Monday, September 24, 2007

Single DNA in a paired world

A young mother can't be expected to work extra hours, a co-worker with grown children recently told me. "It's hard when you have a baby," she said.

I couldn't argue against the point; I don't think anyone could. There are practical matters to consider, such as making sure that either you or your spouse is able to pick up the baby from day-care on time. Then, for working parents every moment spent with the baby must seem precious, especially if he or she is their first. Who would sacrifice their time with the fascinating new infant to work without compelling reason or cause?

But the observation did send a cold probe deep into a hot well of remembered resentment that formed at a job I had many years ago, when I worked with married, middle-aged mothers. As a single, unfettered woman and the reluctant part of the village it takes to raise a child, my lot was to work extra hours (unpaid) so the mothers could pick up their children (none of them babies) to take them to their various activities.

At first I didn't mind, especially if the project I was working on happened to be interesting or challenging. As time wore on, however, my nerves wore on. I would work until 7:00 p.m., 8:00 p.m., 9:00 p.m., and even 10:00 p.m. and beyond. Lonely. Exhausted. With nothing to look forward to except more of the same.

I began to imagine my co-workers' happy domestic lives. While I sat in a sterile white cubicle under unnatural fluorescent light breathing stale office air, my tired mind pictured idyllic family scenes in pricey suburban houses, with manicured lawns, spotless back yards, comfortable living and family rooms, and warm and cozy kitchens. All this was possible because I was not empowered to say, "No"; that would have been perceived as uncooperative, the mark of someone who's not a "team player." The work had to be done. No one was waiting for me, and everyone knew it. That I liked to go home, sit outside in the fine weather with a book, and have quiet time to myself probably did not occur to my colleagues. For giving up my few simple, unimaginable pleasures, I was not thanked or acknowledged. All of us accepted that this is the way it works.

A single, childless person seems to be a social anomaly with whom most people are uncomfortable, as though the era of the "old maid" or "bachelor" never ended. We get no tax breaks. We are not invited to formal dinners or social occasions unless we can be suitably paired with a single person of the opposite gender—which rarely falls into place. We excite unspoken surprise if we attend concerts, movies, and the like alone. On Amtrak, single people are asked to move if a couple boards and a pair of seats is unavailable. After seeing one single man moved three times in as many hours, I wondered why people who live together can't travel alone for the amount of time it would take for a pair of seats to open naturally. No, three times this man had to collect his belongings and move elsewhere.

The message is clear: The needs of the many, or the pair, outweigh the needs of the one. Always.

A former co-worker told me that, had I lived at the right time, I might have been condemned to burn as a witch. I believe it. I'm single, I'm female, I'm childless, I'm educated, I'm older, I'm unconventional, and I'm apparently completely at odds with our family-centric society. That makes me frightening and disturbing and weird. Societies rarely embrace those whose lot or choice it is to be different.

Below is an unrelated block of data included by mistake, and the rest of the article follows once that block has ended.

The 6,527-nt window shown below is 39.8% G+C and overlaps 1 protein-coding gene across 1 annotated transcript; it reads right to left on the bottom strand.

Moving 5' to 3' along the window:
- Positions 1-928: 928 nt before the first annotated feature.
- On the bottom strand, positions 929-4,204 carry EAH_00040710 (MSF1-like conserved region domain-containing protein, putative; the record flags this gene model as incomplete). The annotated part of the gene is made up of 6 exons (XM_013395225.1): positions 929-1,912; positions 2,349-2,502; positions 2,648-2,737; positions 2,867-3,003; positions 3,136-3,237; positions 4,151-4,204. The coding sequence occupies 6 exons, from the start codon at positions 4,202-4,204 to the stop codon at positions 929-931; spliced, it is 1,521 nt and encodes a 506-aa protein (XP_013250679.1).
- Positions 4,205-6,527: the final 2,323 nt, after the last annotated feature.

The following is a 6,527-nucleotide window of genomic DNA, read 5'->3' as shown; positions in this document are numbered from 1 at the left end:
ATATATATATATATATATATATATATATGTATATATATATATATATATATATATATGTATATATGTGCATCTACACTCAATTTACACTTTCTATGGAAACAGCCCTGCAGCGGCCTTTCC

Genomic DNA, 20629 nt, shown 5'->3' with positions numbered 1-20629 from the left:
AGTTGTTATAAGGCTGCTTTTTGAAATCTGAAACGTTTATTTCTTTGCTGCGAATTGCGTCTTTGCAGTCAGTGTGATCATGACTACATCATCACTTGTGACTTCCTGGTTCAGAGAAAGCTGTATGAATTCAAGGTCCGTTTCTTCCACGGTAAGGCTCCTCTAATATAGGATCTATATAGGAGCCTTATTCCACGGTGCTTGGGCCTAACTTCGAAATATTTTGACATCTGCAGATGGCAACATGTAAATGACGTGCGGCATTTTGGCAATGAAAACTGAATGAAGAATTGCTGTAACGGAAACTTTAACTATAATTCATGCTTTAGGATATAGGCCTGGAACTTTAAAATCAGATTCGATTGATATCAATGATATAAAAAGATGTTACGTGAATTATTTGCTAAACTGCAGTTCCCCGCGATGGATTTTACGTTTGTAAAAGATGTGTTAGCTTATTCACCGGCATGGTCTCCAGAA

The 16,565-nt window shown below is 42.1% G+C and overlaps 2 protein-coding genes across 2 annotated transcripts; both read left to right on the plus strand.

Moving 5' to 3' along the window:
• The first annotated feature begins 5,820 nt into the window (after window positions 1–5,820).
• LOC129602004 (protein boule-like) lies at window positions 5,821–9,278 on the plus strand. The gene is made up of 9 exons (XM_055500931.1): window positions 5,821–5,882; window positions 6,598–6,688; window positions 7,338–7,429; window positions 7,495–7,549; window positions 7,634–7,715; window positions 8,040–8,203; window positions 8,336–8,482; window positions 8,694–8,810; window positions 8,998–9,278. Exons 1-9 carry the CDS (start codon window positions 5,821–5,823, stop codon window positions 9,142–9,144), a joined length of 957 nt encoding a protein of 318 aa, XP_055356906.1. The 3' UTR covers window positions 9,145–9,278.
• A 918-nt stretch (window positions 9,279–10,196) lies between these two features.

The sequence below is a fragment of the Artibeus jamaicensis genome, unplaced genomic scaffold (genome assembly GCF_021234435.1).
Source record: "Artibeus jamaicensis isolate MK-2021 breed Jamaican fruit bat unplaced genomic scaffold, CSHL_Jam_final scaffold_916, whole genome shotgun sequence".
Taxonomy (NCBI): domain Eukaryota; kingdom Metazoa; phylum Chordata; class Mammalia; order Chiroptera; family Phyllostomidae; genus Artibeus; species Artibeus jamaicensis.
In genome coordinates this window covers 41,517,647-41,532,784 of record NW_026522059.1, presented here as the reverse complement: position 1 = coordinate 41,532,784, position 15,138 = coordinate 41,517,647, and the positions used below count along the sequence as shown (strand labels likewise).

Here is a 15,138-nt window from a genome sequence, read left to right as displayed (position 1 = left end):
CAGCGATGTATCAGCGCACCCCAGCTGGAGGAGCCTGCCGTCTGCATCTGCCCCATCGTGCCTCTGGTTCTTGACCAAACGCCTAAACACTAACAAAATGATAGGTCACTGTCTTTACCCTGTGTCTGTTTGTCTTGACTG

Except that there has to be someone to work late and give up his or her seat.


  1. Oddly, I was thinking about this yesterday. My co-worker routinely puts child issues above being at work. Yesterday started with "My daughter is sick and my wife can't leave the office, so if she can't stay at school..." He has weekend visitations with his son from a prior marriage, and has even gone so far as to state that leaving early to go get him in a blizzard - in his SUV - was more important than my nearly getting in an accident just trying to get home after 2 more hours of snow had fallen.

    But because I made a conscious choice not to have children, I can't say a word about any of it. Grrrrrrrrrrrrr.........

  2. Southwest Airlines just changed their boarding policy, boarding families with small children second, and their blog readers were up in arms about the inconvenience, saying, "I'll never fly Southwest again," etc. After reading dozens of these, I am amazed that some people have children, given how much they complain about the effort they're put to!

  3. Another example of a person who believes he is the privileged center of the universe because he has a child: A young man brought his baby in a folding stroller onto a rush-hour bus. Apparently, he's never heard the constant admonitions of the automated nag system, which among other things reminds you to fold your stroller or cart if the bus becomes crowded.

    He chose to park it near the front, taking up three-quarters of the aisle and making it difficult for anyone to get on the bus at all. Although it was a holiday (Columbus Day), the bus was crowded because it connects north-south routes with the west-side train stations and offices, so those who didn't have the day off still use it to get to work.

    He could easily have lifted the baby (not a toddler) out and folded the cart; instead he let everyone trip over the stroller trying to get onto the bus—including two disabled women with canes. And he seemed utterly clueless that this was outright rude.

    The bus driver didn't say anything, either.

    And if I had, I'm sure I would have been seen as a shrill shrew with a withered uterus or something, because who would be less than smarmy with a proud father!